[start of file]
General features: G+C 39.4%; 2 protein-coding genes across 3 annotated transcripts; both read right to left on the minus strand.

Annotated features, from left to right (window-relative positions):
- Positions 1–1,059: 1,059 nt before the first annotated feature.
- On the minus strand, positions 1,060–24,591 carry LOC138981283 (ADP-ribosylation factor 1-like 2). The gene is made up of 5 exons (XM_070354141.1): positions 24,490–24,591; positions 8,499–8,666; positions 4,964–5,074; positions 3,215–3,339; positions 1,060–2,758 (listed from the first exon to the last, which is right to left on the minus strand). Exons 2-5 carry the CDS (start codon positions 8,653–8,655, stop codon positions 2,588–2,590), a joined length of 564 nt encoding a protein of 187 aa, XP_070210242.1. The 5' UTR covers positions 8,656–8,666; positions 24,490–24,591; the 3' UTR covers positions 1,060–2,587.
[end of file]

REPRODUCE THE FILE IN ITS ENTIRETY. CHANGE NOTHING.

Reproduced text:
General features: G+C 39.4%; 2 protein-coding genes across 3 annotated transcripts; both read right to left on the minus strand.

Annotated features, from left to right (window-relative positions):
- Positions 1–1,059: 1,059 nt before the first annotated feature.
- On the minus strand, positions 1,060–24,591 carry LOC138981283 (ADP-ribosylation factor 1-like 2). The gene is made up of 5 exons (XM_070354141.1): positions 24,490–24,591; positions 8,499–8,666; positions 4,964–5,074; positions 3,215–3,339; positions 1,060–2,758 (listed from the first exon to the last, which is right to left on the minus strand). Exons 2-5 carry the CDS (start codon positions 8,653–8,655, stop codon positions 2,588–2,590), a joined length of 564 nt encoding a protein of 187 aa, XP_070210242.1. The 5' UTR covers positions 8,656–8,666; positions 24,490–24,591; the 3' UTR covers positions 1,060–2,587.